Chives

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Chives grow wild in their native Europe, but are believed to have originally come to us from Central Asia. Their mild, onion-like flavor is integral to Viennese cuisine.

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Chives as an Herb

Hollow chive leaves are one of the most popular culinary herbs in Central and Northern Europe. Even the ancient Romans prized the spicy, onion-like flavor and mild heat. Chives are thought to have arrived in Eurasia from Central Asia thousands of years ago. Today, like parsley, it’s particularly prevalent in the forests and meadows of Germany and Austria. Along with its leaves, the flowers on the chive plant are also edible and are used to add a delicious flavor to egg dishes and potato soup.

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Usage

The beautiful flavor of chives is used to season stews, soups, sauces, meat and vegetable dishes, egg dishes, salads, spreads, mild cheeses and sandwiches. Chives are particularly delicious when paired with chervil, tarragon and parsley. Add chives to dishes shortly before serving as they quickly lose their flavor when exposed to heat. Chives are perfect for seasoning French, German and Austrian dishes — however, they are particularly revered in Viennese cuisine: Traditionally, prime boiled beef (Tafelspitz) is served with a cold chive sauce as well as a condiment made from apples and horseradish, and Beef broth is also garnished with a sprinkling of the chopped herb.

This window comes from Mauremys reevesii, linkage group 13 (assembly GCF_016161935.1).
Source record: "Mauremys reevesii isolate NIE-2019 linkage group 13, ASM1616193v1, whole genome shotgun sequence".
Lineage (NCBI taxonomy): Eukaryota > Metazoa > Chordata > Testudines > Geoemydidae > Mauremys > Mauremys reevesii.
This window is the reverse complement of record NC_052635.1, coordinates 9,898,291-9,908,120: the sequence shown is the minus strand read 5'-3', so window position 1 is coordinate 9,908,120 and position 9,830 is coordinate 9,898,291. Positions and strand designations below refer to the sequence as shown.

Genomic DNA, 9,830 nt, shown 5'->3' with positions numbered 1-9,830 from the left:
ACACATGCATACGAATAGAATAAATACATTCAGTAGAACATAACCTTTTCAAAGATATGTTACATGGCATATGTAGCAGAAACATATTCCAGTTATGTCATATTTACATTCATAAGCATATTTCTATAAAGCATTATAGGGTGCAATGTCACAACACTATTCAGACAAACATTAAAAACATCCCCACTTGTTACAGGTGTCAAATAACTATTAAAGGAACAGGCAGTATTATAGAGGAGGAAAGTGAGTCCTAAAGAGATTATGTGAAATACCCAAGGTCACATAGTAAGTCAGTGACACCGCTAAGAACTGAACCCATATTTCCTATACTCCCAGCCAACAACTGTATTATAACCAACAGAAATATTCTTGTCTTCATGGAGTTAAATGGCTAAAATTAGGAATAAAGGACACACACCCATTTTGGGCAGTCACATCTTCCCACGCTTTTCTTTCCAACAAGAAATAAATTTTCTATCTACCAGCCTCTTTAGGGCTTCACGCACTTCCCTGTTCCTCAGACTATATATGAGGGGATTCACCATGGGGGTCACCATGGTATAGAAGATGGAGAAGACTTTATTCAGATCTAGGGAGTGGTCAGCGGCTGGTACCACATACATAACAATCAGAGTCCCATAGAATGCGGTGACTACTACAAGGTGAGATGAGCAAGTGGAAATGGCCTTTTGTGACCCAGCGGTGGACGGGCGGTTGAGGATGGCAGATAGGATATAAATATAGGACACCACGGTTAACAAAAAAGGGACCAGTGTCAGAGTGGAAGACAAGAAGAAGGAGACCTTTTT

Tip!

Try not to use both chives and garlic in the same dish, as this will create an overpowering flavor. It is better to use wild garlic, as its delicate flavor complements chives perfectly.

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The Plant

The relatively unassuming chive plant is the smallest member of the onion family, which also includes wild garlic, garlic and onion. Its tubular green stems grow to around 15 cm tall. Between May and August, it bears flowers that range from white to purple in color. Chives are one of the few herbs to grow even at higher altitudes in the Alps, and so are an integral part of the cuisine in this region. By the time the plant starts to flower, the flavor of chives has already largely been lost — it needs to be harvested before it blossoms to get the optimal flavor. Larger stems have the most intense flavor, while thinner ones have a more subtle taste.

Factbox

Scientific Name
Allium schoenoprasum L.
Family
Onion family (Alliaceae)
Other Names
Wild chives, onion chives
Origin
Probably Central Asia